Author: Bugra Kalkan*

Bugra KalkanEven in pluralistic Western Europe countries governments cannot resist to regulate religious affairs. The obvious result of these regulations is the monopolization of the religions. In developed liberal democracies, such as Western Europe, religious pluralism is under surveillance in highly regulated religious markets. Especially the dominant religion in these countries is monopolized through regulations. As I explained before, this degreases the level of the religiosity in a society by weakening the motivations of the religious service suppliers in a non-competitive religious market.

However in a non-pluralistic society, religious monopoly definitely creates a sacralized society but not necessarily a religious one. The byproduct of the religious monopoly and sacralization is the increased level of religious persecution. In these cases, formal religious regulations are also supported by social regulations on religious beliefs. Thus, as formal and social regulations on religions are increased, religious persecutions will increase as well. Fortunately, thanks to, we can keep tracking of the level of religious regulations and religious persecution across the countries. The surveys of ARDA (Association of Religion Data Archives) show that high religious regulations cause high level of religious persecutions.

Although I will examine the statistics of ARDA in my later articles, it might be helpful to give some interesting examples right now. India, for example, is known for her religious pluralism and strong democracy but statistics of ARDA shows that the religious persecution scores 9 out of 10 in this “pluralistic” country. Score 9 means that between 50001 to 100000 people were exposed to religious persecution from 2005 to 2008. Furthermore, the social regulation of religion scores 10, and government favoritism of religion scores 7 in India. On the other hand, Japan can be given as an opposite example. Religious regulation in Japan is very low (Japan scores 1 on religious regulation). Thus, as the theory predicts, the number of the religious persecutions was between 1 to 10 from 2005 to 2008 in Japan. Examples can be multiplied easily but one thing is clear about these case studies; the low level of religious regulation supports social peace, and vice versa.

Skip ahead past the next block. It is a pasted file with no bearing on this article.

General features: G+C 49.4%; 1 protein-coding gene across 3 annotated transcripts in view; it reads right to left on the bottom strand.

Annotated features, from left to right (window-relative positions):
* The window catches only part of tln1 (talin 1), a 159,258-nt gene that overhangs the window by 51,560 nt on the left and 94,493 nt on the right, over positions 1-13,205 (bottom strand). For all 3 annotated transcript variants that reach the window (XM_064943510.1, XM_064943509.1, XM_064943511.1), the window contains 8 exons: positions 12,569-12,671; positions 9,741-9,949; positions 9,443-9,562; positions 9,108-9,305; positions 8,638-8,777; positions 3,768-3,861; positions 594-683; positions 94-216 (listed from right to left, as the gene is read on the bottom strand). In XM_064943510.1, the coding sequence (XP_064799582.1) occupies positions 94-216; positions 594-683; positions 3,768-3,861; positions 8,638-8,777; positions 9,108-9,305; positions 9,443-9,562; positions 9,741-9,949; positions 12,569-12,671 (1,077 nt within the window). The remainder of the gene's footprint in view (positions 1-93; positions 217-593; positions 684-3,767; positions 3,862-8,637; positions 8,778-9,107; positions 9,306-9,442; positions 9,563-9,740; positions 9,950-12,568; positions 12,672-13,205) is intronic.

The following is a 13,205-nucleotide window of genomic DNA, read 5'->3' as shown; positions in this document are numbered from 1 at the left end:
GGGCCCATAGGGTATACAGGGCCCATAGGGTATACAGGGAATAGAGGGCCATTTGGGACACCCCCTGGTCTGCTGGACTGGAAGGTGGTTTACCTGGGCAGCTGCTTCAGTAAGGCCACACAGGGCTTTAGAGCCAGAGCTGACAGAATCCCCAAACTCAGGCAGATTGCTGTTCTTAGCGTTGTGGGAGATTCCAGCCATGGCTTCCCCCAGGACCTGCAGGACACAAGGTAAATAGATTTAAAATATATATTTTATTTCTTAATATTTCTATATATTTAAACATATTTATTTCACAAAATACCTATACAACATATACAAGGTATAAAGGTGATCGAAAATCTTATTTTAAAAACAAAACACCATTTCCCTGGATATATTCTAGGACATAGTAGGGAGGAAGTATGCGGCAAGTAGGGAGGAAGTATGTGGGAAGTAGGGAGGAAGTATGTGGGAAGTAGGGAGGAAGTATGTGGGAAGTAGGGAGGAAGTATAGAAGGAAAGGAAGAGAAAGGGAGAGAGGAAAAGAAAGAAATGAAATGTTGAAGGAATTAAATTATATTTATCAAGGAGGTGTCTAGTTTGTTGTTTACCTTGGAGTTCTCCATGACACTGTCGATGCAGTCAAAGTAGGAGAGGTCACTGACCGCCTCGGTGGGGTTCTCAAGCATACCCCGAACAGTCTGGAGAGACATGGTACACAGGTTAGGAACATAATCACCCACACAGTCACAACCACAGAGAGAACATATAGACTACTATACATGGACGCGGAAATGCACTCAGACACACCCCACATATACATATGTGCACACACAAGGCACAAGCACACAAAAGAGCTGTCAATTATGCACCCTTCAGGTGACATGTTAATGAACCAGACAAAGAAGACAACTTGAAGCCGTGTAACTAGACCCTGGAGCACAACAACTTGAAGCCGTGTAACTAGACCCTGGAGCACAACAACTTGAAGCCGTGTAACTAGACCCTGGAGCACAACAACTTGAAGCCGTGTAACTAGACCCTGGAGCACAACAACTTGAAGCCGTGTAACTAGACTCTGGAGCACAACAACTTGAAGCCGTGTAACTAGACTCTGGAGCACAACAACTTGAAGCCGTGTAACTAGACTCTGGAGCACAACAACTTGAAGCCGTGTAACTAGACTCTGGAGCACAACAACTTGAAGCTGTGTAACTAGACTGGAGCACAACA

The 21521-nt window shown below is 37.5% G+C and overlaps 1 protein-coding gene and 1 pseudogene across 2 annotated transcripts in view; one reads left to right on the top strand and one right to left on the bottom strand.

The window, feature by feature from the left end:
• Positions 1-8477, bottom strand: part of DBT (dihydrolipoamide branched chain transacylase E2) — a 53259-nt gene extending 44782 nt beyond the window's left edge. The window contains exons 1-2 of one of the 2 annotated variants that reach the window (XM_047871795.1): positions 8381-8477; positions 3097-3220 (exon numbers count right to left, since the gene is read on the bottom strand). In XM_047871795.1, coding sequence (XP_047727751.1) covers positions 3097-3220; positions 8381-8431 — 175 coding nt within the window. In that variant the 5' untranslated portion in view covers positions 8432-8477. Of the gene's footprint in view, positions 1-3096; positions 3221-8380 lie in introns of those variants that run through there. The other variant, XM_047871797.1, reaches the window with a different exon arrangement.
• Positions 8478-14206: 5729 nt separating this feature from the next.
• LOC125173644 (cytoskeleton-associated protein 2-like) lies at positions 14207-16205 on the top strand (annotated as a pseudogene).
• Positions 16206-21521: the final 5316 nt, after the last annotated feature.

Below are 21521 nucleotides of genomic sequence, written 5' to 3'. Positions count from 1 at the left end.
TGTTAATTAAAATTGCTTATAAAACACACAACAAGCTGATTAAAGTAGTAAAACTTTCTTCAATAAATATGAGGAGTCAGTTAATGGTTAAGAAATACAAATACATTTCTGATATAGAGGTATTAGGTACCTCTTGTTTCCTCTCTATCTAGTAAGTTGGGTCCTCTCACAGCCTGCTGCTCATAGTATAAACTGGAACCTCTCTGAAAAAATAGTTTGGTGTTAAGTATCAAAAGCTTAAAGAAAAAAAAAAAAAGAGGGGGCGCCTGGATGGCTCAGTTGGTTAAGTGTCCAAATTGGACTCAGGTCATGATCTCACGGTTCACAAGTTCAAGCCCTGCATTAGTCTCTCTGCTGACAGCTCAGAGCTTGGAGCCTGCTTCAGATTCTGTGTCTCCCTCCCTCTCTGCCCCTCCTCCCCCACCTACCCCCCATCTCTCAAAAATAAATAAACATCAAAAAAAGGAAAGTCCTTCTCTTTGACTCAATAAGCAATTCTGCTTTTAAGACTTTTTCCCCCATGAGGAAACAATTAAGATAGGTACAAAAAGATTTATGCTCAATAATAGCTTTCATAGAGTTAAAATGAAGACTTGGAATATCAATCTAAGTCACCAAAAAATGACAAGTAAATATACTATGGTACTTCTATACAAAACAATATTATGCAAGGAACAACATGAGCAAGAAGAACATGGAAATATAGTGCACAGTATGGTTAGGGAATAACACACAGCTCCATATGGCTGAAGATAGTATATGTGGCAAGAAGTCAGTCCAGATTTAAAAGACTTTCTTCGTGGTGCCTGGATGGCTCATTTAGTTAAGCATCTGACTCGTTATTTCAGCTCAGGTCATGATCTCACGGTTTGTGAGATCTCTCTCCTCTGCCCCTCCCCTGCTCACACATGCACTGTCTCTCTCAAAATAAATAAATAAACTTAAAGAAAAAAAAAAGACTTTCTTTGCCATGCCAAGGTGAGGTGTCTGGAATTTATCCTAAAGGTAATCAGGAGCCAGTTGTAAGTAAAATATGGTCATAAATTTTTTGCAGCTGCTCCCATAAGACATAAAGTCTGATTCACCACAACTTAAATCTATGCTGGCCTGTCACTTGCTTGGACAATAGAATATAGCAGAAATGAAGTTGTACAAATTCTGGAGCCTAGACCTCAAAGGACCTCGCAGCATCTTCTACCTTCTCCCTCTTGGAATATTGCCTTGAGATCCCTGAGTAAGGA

So, why governments need to regulate religions?  Anthony Gill gives several important political reasons –so, non-religious reasons- to explain the governmental tendency for regulating religions. The first and the obvious reason is that governments want the dominant religion as their ally in order to stabilize the political system. For sure, being a member of a religious community facilitates the collective action, in this case, the political action. The control of the dominant religion by the state -or the control of the state by religious leaders- will increase loyalty of the citizens towards the political system. Therefore, when the state becomes an ally of a religion or a denomination, the freedom of the other religions or the denominations will be restricted in order to strengthen the political power. This happens in Muslim-majority countries almost all the time but it often happens in non-Muslim-majority countries as well. (An important point that must be explored in later articles.)